When all the accretions are stripped away, we seem to be left with an ancient people – ‘Atlantic Celts’, if you will – definable principally by a distinctive dialect of Proto-Indo-European, by whatever socio-historical factors resulted in them speaking that language, and by whatever cultural interactions the shared language made possible. We simply do not know whether they had a common ethnonym for themselves or even any sense of community. James is doubtful whether ethnic identities beyond the kin-group were possible in the Iron Age – ‘we should not speak of the “Ancient Irish” or the “Ancient Britons”, let alone insular “Celts”,’ he warns; but there is no firm evidence either way. In other words, the Celts are not very different from other early Northern European groups on the fringes of the documented, literate world. From our modern standpoint, their identity seems stronger than that of the Germans but weaker than that of the Hellenes, but this may have more to do with the spread of literacy and hence documentation than with the social dynamics of the cases in question.
Simon James has succeeded in hanging a question-mark over glib popular generalisations about Celts, and this will be salutary for readers who have not seen Malcolm Chapman’s two books or Terence Brown’s important collection, as well as those (like James himself) who are unfamiliar with the work of Celtic Studies departments. But does all this ancient history have ‘profound political implications’ for the devolution issue? Hardly. Take Wales: the subsidiary historical case for devolution (as opposed to the major democratic one) is based on priority of arrival. ‘And how are you finding it here?’ the Welsh farmer replied to the gentleman who claimed his family ‘arrived with William the Conqueror’. The more distant Celtic kinship with the Irish is no more or less relevant to Welsh identity than Germanic is to English. In politics Celtic is a more important label at the ‘centre’ (in this case London) than at the peripheries.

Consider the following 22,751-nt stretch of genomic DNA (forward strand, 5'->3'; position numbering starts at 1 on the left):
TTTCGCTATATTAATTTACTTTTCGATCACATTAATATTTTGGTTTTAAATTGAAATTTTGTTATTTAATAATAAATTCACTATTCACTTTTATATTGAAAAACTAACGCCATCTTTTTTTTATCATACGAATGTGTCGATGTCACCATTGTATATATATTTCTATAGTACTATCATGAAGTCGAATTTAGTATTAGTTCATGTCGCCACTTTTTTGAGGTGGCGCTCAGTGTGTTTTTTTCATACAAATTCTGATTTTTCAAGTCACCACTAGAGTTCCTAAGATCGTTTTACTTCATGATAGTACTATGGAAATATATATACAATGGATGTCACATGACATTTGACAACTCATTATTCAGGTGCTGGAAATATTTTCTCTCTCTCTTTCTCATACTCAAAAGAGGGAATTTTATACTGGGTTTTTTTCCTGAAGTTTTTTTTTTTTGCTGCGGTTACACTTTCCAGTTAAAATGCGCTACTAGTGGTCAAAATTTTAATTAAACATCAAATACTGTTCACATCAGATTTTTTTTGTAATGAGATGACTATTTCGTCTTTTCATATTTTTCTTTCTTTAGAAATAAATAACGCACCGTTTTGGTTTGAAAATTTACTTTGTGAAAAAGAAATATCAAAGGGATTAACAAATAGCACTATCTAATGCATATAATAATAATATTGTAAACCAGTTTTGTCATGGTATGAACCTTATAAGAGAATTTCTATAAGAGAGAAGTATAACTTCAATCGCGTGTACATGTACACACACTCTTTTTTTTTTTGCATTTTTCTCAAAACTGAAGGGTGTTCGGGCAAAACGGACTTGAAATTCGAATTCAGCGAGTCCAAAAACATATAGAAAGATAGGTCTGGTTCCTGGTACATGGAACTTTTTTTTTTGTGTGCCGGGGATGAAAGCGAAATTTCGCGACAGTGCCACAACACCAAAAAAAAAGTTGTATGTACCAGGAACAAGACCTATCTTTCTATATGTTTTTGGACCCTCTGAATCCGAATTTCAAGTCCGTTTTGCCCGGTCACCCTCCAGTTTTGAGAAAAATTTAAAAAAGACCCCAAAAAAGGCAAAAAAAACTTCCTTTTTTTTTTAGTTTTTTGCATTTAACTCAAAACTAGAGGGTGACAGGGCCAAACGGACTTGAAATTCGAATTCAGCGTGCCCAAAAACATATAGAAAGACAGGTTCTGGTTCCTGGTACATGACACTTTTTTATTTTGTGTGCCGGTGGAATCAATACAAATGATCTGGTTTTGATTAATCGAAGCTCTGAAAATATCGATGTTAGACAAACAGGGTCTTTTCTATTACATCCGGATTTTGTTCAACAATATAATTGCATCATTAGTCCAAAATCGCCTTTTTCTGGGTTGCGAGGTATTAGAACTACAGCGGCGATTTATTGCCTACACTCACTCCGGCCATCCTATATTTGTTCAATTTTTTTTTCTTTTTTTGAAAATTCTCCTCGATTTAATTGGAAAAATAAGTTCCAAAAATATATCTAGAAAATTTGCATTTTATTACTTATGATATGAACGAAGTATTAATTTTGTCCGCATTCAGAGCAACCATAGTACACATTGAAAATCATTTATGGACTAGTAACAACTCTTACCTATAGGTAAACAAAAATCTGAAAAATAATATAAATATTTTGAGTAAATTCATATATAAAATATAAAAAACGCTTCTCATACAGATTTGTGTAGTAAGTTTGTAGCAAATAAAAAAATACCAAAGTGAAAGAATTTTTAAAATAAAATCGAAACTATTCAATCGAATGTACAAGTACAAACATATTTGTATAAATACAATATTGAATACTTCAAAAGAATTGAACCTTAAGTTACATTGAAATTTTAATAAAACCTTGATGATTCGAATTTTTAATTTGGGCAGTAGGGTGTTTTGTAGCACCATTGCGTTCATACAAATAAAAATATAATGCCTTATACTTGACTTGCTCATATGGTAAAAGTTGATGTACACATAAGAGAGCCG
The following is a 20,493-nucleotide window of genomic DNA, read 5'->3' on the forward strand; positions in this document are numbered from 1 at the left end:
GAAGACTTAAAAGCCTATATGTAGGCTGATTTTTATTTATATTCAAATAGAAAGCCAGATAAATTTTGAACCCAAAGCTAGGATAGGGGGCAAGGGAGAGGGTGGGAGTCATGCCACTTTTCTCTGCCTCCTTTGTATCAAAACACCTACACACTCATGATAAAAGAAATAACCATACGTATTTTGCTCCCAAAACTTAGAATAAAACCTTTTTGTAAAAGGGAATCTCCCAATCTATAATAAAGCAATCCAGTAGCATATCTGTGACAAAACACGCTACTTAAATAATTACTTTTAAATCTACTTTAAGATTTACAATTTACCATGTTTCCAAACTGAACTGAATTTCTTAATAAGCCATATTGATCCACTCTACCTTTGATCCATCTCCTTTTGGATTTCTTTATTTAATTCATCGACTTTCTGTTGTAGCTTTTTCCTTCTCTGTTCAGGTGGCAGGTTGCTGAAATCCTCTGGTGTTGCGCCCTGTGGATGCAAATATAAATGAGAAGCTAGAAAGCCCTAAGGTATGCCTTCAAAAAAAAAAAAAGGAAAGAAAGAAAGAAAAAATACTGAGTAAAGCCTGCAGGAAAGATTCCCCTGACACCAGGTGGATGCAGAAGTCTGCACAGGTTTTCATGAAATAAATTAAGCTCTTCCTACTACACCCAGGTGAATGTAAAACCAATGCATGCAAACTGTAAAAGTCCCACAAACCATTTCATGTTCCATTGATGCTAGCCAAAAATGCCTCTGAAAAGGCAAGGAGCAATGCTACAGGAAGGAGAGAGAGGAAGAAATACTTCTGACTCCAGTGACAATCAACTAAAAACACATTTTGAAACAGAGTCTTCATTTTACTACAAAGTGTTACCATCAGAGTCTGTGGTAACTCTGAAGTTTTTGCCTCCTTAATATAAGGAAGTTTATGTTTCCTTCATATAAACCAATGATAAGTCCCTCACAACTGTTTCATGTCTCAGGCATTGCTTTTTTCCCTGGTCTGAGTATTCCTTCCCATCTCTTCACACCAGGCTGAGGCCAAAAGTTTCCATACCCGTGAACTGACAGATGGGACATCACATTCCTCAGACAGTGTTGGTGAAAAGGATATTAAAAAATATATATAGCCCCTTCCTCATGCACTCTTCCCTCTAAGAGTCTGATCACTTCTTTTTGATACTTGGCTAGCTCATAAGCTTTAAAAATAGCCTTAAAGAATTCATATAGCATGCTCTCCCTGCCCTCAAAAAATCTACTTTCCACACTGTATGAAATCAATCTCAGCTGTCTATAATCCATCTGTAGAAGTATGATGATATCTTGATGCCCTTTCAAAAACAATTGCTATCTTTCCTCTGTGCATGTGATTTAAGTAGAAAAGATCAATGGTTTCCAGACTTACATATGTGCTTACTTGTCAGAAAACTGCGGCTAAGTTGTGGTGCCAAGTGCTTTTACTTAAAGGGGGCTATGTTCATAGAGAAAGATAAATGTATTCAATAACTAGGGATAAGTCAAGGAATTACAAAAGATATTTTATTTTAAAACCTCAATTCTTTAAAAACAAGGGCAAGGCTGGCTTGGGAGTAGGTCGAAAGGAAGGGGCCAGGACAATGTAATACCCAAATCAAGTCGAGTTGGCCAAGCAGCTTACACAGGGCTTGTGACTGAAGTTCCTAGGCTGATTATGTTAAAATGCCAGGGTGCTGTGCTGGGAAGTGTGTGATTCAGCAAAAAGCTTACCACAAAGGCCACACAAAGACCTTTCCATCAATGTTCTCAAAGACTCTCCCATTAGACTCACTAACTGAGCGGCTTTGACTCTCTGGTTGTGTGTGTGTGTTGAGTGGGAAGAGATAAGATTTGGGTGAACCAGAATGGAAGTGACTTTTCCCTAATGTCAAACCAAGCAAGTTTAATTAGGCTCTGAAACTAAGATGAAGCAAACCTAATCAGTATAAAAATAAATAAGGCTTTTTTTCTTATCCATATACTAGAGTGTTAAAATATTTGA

James’s book may help to discourage simplistic generalisation, but it does a disservice by underestimating the defining role of language in the study of Celticity, ancient and modern, and by overestimating the importance of archaeology. As James himself writes: ‘Typically, human “cultures” are not sharply bounded and neither are they usually homogeneous internally.’ It is hardly surprising or significant, then, that the ‘Celts’ fail to make the grade as a discrete archaeological culture. That is not particularly disconcerting if one takes a long view. James also allows that ‘the assumption that Ancient Celts had existed in Britain and Ireland before the Romans was already taken for granted before anyone had discovered how to identify with confidence traces belonging to the period.’ In other words, the assumption of Celticity was originally based on linguistic and historical evidence. The idea that it can be proved or disproved archaeologically rests on dubious epistemological foundations.